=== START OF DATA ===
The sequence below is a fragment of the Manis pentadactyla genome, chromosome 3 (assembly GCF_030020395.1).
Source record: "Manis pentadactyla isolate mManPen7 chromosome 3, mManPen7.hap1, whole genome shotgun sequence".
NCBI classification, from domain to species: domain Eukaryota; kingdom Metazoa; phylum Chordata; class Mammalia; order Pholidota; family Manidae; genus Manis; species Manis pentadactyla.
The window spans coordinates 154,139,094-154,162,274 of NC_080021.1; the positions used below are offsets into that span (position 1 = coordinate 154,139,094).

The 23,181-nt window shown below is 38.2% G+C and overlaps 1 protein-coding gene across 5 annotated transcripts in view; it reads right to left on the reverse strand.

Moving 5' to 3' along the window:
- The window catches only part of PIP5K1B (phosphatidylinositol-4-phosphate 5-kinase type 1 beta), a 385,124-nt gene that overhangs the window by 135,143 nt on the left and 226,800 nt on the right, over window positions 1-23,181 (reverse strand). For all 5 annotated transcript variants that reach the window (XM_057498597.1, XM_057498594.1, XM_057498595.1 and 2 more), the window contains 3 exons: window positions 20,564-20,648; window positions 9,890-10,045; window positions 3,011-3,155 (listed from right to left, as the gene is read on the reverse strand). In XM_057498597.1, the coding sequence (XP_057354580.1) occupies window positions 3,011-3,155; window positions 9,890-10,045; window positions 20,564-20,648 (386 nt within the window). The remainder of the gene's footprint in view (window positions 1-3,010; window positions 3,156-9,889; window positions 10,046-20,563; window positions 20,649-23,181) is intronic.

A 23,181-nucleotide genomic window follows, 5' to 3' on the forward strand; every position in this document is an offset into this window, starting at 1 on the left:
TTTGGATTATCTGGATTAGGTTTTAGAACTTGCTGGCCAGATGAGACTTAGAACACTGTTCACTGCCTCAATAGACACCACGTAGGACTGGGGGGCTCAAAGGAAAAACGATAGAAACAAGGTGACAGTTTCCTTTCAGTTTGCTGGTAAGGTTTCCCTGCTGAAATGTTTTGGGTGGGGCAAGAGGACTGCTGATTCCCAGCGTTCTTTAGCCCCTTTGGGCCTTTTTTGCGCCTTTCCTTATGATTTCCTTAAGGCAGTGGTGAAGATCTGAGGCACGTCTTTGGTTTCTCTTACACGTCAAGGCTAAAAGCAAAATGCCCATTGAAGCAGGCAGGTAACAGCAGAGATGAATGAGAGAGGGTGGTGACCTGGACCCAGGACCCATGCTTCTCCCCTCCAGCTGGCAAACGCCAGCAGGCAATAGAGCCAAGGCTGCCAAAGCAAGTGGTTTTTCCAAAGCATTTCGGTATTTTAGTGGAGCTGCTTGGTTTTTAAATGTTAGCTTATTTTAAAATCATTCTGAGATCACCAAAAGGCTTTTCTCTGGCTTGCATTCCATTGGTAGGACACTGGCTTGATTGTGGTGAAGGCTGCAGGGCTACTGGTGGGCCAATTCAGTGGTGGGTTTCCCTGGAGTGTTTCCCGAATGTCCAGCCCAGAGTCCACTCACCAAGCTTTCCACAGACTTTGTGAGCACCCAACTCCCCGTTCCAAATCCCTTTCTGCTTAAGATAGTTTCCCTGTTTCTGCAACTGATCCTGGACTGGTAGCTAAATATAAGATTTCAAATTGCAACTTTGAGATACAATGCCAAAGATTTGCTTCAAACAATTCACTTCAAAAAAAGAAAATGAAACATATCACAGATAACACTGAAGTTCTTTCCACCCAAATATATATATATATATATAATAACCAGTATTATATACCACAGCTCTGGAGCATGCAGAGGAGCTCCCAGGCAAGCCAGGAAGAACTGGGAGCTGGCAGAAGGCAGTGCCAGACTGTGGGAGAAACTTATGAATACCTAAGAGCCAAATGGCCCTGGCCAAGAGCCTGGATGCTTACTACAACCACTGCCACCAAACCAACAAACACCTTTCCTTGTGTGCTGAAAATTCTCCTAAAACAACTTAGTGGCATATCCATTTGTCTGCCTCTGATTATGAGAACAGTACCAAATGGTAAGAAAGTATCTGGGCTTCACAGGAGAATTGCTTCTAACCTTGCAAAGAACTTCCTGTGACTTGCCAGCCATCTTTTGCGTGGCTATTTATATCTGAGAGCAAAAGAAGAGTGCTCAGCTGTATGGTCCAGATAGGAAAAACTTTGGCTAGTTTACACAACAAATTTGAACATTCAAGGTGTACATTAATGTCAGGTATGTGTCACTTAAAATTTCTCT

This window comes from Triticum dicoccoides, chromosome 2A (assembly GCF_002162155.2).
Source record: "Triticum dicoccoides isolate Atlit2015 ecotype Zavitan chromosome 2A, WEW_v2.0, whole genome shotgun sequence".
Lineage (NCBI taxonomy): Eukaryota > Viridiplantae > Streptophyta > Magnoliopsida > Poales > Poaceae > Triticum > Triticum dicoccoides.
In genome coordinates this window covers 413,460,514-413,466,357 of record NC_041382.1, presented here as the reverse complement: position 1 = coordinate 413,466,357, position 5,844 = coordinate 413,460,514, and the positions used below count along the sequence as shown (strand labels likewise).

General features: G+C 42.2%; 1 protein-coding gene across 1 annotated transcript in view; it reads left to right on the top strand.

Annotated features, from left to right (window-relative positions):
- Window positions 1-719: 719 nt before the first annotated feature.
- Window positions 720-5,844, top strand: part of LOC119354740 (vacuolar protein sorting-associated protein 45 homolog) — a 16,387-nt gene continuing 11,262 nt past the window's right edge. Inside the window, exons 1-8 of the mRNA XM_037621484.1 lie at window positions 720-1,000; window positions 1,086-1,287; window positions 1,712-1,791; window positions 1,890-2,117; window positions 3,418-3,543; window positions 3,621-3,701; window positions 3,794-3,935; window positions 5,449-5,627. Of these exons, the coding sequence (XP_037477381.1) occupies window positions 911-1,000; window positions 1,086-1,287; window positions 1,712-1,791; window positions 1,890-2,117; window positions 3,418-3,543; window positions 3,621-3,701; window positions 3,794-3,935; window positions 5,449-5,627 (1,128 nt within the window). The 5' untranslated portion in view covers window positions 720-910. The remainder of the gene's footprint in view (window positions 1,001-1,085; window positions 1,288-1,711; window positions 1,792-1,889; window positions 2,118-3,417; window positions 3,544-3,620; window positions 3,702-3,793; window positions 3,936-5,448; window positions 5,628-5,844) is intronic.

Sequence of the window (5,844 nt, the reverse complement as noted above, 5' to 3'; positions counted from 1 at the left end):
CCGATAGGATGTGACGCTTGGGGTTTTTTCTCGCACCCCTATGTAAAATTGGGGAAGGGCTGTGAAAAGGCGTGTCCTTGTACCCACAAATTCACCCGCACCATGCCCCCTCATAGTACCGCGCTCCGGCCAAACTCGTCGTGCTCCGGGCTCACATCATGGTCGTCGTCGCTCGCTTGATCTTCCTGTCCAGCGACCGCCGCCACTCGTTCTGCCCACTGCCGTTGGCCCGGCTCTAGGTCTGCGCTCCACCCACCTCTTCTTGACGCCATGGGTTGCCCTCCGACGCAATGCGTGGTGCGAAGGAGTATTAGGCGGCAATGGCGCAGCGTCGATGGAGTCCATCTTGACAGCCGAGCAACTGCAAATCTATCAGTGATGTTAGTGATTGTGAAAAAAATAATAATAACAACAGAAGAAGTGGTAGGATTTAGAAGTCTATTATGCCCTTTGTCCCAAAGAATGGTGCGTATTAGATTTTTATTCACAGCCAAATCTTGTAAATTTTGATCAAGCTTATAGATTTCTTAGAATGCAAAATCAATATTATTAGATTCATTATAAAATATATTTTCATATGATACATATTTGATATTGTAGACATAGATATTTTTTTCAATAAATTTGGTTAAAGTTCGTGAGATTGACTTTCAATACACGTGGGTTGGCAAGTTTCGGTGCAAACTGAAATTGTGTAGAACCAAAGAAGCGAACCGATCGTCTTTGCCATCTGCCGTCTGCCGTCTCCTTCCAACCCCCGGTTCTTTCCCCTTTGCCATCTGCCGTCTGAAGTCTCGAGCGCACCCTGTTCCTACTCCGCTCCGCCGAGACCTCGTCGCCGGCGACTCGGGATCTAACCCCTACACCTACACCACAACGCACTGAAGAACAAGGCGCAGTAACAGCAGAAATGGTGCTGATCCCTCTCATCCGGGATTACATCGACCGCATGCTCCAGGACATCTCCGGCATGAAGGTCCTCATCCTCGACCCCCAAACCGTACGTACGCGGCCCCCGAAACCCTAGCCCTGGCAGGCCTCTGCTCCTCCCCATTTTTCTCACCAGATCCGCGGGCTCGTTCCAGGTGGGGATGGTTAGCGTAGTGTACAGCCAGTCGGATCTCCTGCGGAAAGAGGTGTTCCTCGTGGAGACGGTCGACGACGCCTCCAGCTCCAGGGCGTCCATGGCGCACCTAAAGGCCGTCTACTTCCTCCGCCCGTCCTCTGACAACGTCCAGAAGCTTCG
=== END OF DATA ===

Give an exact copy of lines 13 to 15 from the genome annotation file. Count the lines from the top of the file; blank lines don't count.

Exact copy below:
In genome coordinates this window covers 413,460,514-413,466,357 of record NC_041382.1, presented here as the reverse complement: position 1 = coordinate 413,466,357, position 5,844 = coordinate 413,460,514, and the positions used below count along the sequence as shown (strand labels likewise).

General features: G+C 42.2%; 1 protein-coding gene across 1 annotated transcript in view; it reads left to right on the top strand.

Annotated features, from left to right (window-relative positions):